Veronica Bale

AND HER LITTLE WRITING LIFE

My quieter, more introspective moments seem to be fewer and farther between these days. Whether this is because I have grown less introspective over the years, or because I have less free minutes with which to be introspective, I’d prefer not to think about. I’d prefer simply to accept that it is, and to appreciate that I am still introspective on occasion. In these quiet moments I find myself reflecting on the passage of Time.

I am like many people, I expect. I do not imagine myself to be unique in my looking wistfully upon the past. Anything may inspire that inward reflection. The bare branches outside my living room window, so like the street where I grew up when the trees were younger, less prominent, less shade-giving. Less devastatingly beautiful than they were the last time I drove away from that house, with its sold sign flapping gently in the August breeze. Or biting into a leftover piece of post-Christmas, booze-soaked fruitcake at the back of my fridge, and getting one of those unpalatable glazed cherries stuck in my molars. My nana used those same plasticky cherries to top her shortbread cookies. Somehow, they were made magical by her knotted, paper-thin hands.

Time is something we do not feel passing. Not until it is gone. We cannot appreciate Time’s importance until we find ourselves wishing it back.

Today the fires of my rare, introspective mood were stoked by a social media notification. “Veronica, you’ve been tagged in a post!” A click of my cursor led me to Facebook where, staring back at me, was my own face, twenty-odd years younger, with the younger faces of my high school friends.

Time… I’d forgotten that you were mistress of my youth. That you’d silently slipped away and taken my childhood with it. Crikey, was I ever that young? Did I know at that time how garish my Sun-In hair looked? Why did I get rid of those Doc Martins with the sparkly purple laces that I rocked hard in my uniform kilt? Why, Time, did I let you steal away my measurably slimmer waistline?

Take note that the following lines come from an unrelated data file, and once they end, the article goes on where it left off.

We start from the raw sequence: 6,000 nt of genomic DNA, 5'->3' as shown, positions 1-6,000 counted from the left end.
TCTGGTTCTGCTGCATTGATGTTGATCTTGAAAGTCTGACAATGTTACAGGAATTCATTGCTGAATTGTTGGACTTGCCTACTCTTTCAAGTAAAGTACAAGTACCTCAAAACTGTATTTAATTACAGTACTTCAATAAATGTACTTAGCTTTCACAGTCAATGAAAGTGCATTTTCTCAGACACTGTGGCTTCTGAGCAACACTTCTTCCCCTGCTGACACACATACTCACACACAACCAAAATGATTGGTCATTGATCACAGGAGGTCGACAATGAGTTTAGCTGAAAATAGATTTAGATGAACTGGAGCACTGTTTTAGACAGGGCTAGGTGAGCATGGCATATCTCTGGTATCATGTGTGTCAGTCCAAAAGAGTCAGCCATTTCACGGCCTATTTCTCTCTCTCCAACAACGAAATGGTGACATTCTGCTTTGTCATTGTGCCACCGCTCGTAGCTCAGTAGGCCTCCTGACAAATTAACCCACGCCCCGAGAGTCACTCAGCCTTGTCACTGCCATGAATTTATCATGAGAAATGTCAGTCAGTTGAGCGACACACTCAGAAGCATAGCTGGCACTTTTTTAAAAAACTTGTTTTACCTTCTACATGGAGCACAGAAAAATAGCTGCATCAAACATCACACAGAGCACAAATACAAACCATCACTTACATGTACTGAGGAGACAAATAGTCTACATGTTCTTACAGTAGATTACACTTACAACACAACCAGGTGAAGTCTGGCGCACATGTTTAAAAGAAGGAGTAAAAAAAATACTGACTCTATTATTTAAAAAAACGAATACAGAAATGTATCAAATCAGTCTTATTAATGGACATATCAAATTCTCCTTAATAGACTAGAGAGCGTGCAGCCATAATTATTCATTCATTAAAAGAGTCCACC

Yet for all the lamenting of things gone, there was just as much fond recollection for things treasured. My Oakley sunglasses, a staple accessory atop my naïve little head. Joanna’s henna-coloured locks. Kim’s wicked-hot goth makeup. Jenn’s effervescent spirit. Sarah’s… Well, jeez. Sarah still looks exactly the same, teenaged complexion, enviably slim waistline and all.

What I am struck by most is the evidence of Time in these photographs. It’s there. I can see it. We thought we had it in limitless stretches. And we did… then. Children and obligation and education and bills were but a distant glimmer of prospect. We had promise. Ambition. Zest. There was still Time to be anything, do anything. We had choice, we had options. We had a soft place to land if our choices didn’t work out. And we had more Time to make it right again. I see this all in our coy smiles, our exuberant poses, our freshness. I see it all staring back at me through my computer screen.

Time. It causes an unimaginable ache when you realize it has left you. But it is an ache for which I am grateful. No matter how much Time has passed, we are, in these photographs, forever young. And that’s one thing Time can’t take away.

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